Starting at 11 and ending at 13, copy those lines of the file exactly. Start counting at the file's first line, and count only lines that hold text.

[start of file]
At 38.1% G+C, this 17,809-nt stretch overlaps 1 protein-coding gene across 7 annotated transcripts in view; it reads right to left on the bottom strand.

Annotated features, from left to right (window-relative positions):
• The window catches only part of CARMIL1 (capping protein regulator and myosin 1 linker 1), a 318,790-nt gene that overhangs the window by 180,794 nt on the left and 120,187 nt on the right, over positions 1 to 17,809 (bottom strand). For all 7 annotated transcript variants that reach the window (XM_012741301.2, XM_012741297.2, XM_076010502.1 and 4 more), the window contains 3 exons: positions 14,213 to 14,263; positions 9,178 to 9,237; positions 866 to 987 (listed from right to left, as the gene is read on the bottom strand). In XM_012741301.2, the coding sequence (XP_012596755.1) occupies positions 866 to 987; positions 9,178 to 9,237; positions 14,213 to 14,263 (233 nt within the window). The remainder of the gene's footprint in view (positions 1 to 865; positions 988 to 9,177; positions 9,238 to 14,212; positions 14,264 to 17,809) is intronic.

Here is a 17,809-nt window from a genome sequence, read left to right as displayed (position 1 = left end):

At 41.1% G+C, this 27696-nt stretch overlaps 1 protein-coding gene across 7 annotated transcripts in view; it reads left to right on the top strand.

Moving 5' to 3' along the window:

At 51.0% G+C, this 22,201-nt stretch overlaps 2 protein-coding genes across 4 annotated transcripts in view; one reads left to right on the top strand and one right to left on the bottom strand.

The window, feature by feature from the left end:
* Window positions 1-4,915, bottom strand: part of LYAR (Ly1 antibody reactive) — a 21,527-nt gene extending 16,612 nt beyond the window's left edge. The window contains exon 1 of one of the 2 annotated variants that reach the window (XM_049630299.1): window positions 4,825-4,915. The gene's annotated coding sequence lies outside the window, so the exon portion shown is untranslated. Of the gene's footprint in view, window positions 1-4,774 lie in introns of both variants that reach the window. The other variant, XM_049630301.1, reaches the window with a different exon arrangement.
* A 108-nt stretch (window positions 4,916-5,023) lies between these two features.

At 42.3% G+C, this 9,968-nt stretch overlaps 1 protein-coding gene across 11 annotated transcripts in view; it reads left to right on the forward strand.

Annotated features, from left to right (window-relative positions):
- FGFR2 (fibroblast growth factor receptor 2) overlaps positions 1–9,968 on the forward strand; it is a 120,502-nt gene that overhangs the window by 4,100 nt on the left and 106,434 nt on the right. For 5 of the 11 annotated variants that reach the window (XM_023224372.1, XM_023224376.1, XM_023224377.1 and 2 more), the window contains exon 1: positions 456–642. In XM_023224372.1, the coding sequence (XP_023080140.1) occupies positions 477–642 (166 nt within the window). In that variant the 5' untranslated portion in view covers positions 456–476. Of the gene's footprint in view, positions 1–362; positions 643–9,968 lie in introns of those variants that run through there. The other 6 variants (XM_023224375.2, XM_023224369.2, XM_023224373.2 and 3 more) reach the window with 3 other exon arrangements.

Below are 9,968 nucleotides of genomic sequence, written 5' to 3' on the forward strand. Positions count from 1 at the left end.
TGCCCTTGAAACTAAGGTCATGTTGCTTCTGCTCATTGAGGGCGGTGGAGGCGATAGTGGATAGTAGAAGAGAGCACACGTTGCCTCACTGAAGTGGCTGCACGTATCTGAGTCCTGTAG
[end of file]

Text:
At 42.3% G+C, this 9,968-nt stretch overlaps 1 protein-coding gene across 11 annotated transcripts in view; it reads left to right on the forward strand.

Annotated features, from left to right (window-relative positions):
- FGFR2 (fibroblast growth factor receptor 2) overlaps positions 1–9,968 on the forward strand; it is a 120,502-nt gene that overhangs the window by 4,100 nt on the left and 106,434 nt on the right. For 5 of the 11 annotated variants that reach the window (XM_023224372.1, XM_023224376.1, XM_023224377.1 and 2 more), the window contains exon 1: positions 456–642. In XM_023224372.1, the coding sequence (XP_023080140.1) occupies positions 477–642 (166 nt within the window). In that variant the 5' untranslated portion in view covers positions 456–476. Of the gene's footprint in view, positions 1–362; positions 643–9,968 lie in introns of those variants that run through there. The other 6 variants (XM_023224375.2, XM_023224369.2, XM_023224373.2 and 3 more) reach the window with 3 other exon arrangements.